(Bloomberg) — Besides dangling the opportunity to get rich quickly, one of the biggest attractions for crypto traders was the ability to profit from wild price swings. Now with volatility all but gone — at least for now — both professionals and amateurs are altering their strategies as the crypto winter drags on.
A volatility gauge for Bitcoin has dropped in recent days to its lowest level since April, reaching 61 on Friday. That’s a far cry from the 140 it hit in May amid the collapse of the Terra stablecoin ecosystem. After surging to an all-time high of almost $69,000 in November, the largest digital asset by market value has been trading in a narrow range of around $20,000 since June.
Which begs the question: what exactly are crypto traders and investors, accustomed to the twists and turns of the asset class, doing now to make money?
Bloomberg News talked to a number of investors and traders about what they’ve been doing to survive the chill. Here’s a by no means complete list of recent strategies:
Julian Koh, co-Founder and CEO of Ribbon Finance, a structured investment products protocol for DeFi, says his firm’s seen “increased demand to sell options,” which can make money in a sideways market. Ribbon over the past month reached $100 million in total value locked (a crypto term to denote funds deposited in a project) from $70 million, and its options vaults are “doing well in this environment,” Koh says.
“Basically it’s a way for people to express the view that markets will continue to be flat and still make money,” he added.
Steven McClurg, co-founder and chief investment officer at digital-asset fund manager Valkyrie Investments, has been risk-off for most of the year. But he says Bitcoin’s a buy whenever it hits between $17,000-$18,000. “That’s when we’re buying. We’re waiting for those opportunities,” he said in an interview. But he’s also seeing “good opportunities” with staking certain assets. Avalanche, for instance, is a token he favors because it took a big hit earlier in the year. Buying it and staking it can earn 8% currently.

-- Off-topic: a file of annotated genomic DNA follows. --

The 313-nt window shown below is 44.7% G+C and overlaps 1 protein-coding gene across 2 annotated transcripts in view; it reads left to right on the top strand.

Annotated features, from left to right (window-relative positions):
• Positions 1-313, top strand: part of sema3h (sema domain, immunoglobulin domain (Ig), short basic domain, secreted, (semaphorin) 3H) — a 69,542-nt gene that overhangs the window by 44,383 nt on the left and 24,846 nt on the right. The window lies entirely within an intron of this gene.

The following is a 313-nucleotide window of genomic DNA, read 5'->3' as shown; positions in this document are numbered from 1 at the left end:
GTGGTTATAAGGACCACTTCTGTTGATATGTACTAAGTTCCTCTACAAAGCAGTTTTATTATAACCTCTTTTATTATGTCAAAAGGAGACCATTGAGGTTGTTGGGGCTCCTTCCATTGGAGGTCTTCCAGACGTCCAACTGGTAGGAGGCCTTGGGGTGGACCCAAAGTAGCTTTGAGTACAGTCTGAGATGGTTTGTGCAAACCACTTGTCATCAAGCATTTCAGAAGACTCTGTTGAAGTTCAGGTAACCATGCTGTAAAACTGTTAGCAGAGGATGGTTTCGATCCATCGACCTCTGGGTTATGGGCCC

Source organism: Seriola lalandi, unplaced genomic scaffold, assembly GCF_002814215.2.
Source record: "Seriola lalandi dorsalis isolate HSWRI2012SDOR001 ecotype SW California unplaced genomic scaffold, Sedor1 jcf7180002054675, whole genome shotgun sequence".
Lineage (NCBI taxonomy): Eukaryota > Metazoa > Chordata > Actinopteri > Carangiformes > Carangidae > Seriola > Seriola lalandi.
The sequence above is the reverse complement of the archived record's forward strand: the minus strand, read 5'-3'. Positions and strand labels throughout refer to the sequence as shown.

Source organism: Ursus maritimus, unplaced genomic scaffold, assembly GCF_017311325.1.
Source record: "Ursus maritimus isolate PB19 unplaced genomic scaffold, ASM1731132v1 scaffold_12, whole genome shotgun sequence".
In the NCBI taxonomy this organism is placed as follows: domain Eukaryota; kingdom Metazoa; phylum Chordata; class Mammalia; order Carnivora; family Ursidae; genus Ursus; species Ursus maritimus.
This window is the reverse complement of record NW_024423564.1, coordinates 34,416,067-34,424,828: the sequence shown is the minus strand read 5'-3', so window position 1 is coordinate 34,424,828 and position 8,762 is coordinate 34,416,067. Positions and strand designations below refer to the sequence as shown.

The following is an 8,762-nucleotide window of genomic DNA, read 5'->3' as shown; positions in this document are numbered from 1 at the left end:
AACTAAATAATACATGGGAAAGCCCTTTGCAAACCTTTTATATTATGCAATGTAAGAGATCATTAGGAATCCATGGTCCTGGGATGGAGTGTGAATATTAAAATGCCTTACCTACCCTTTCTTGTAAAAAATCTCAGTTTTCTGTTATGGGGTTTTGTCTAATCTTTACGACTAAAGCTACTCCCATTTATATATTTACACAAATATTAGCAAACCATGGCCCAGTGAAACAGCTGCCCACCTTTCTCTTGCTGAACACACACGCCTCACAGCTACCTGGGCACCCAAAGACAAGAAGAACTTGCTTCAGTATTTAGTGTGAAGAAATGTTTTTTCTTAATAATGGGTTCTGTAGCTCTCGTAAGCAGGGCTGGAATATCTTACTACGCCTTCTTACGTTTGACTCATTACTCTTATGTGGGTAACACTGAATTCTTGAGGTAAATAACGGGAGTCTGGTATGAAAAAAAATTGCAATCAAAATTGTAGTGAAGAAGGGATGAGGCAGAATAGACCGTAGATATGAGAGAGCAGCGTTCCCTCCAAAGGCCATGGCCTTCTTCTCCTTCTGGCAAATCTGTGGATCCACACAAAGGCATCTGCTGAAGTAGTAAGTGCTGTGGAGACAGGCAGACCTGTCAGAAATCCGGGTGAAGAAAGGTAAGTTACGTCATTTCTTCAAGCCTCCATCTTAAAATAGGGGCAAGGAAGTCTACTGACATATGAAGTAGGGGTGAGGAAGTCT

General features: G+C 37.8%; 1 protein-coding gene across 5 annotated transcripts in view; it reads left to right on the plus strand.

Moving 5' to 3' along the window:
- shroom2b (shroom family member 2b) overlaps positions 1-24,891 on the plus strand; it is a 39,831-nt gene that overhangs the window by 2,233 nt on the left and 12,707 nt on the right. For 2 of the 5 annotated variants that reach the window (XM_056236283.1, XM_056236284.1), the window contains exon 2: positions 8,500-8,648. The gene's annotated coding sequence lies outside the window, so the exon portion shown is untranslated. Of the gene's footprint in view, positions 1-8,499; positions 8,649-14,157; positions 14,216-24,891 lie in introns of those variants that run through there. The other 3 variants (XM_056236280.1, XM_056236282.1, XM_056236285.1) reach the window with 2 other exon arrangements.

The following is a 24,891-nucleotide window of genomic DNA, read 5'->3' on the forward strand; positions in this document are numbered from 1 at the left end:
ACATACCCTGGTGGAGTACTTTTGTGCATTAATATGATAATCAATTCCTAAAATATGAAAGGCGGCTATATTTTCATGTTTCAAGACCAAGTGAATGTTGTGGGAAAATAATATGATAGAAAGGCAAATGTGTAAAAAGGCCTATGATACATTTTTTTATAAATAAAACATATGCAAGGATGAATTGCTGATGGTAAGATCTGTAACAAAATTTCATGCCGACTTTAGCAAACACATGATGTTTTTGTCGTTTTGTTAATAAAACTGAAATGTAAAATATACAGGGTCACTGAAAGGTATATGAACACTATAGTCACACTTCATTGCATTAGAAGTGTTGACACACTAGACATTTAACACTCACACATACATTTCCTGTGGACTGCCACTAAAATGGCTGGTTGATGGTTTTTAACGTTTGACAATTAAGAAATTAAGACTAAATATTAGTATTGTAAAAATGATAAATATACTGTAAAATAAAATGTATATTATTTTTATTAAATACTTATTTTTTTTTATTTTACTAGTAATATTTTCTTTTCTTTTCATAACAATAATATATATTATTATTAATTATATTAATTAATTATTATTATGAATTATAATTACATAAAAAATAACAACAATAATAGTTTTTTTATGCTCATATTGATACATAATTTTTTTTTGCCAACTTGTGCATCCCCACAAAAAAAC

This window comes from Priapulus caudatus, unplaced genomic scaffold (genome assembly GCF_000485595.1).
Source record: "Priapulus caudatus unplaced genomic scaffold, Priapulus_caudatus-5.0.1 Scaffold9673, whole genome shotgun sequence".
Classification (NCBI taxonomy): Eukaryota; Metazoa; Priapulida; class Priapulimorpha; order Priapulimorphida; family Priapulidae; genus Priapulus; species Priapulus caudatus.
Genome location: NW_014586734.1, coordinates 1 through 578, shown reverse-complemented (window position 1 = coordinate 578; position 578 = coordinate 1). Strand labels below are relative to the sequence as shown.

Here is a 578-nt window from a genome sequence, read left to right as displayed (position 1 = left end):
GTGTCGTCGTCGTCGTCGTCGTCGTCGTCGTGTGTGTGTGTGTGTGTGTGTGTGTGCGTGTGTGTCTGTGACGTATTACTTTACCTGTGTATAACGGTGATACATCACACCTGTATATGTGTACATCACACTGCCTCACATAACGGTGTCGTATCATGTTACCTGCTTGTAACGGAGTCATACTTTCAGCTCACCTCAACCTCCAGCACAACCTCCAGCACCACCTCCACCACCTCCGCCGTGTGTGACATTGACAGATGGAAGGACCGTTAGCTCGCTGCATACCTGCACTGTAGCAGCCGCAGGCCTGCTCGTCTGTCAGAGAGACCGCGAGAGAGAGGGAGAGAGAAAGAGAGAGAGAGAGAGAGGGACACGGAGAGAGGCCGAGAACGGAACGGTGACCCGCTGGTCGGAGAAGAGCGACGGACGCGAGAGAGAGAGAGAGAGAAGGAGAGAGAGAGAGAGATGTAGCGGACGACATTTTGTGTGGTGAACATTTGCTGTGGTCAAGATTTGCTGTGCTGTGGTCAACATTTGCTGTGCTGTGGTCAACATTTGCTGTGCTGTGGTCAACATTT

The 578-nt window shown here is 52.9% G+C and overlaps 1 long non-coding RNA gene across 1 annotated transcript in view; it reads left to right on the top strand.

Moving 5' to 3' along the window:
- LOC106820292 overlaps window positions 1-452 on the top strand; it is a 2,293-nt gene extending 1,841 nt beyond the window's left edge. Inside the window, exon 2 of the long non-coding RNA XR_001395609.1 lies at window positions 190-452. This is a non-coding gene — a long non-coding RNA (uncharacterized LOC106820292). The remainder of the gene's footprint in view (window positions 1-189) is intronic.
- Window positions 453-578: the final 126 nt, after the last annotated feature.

Still, given how uncertain things have been, McClurg has moved some of his firm’s assets into cash. “Sometimes doing nothing is a great strategy,” he says. Some of his strategies are more than 50% in cash. That could mean straight-up, old-fashioned cash, though it could also include a stablecoin like USDC or Gemini token.
Playing the Long Game
With where Bitcoin’s currently trading, it makes sense to go long, according to Zaheer Ebtikar, portfolio manager at crypto fund LedgerPrime. “The market factors I look at tell me that a lot of people are positioned in the opposite way, so I think the expected value is for me to go long,” he said.
He’s noticed the “vol crush” in the market, which he likened to Bitcoin’s last halving event in 2020. But at some point, volatility will get “super attractive, the range will break and vol will surge again.”
“This makes it pretty attractive to get long volatility because then you can make money if the range breaks if you think there’s another catalyst,” he added.
One of the side effects of the crypto downturn has been that lots of DAOs — decentralized autonomous organizations that allow holders to vote on different proposals — sitting on treasuries that are “in distress,” says Michael Safai of proprietary trading firm Dexterity Capital, meaning that their prices are beneath their treasury value.
“The game then is, Hey, can I convince the rest of the DAO to liquidate the treasury and then pay it out? And if I do that, the liquidation value is going to be greater than the price I’m paying of the token,” he said on a recent episode of Bloomberg’s “What Goes Up” podcast. “And that’s because crypto prices are sometimes irrational,” he said, adding that he’s seen this happening recently, though his firm has not done anything like this.
More stories like this are available on bloomberg.com
©2022 Bloomberg L.P.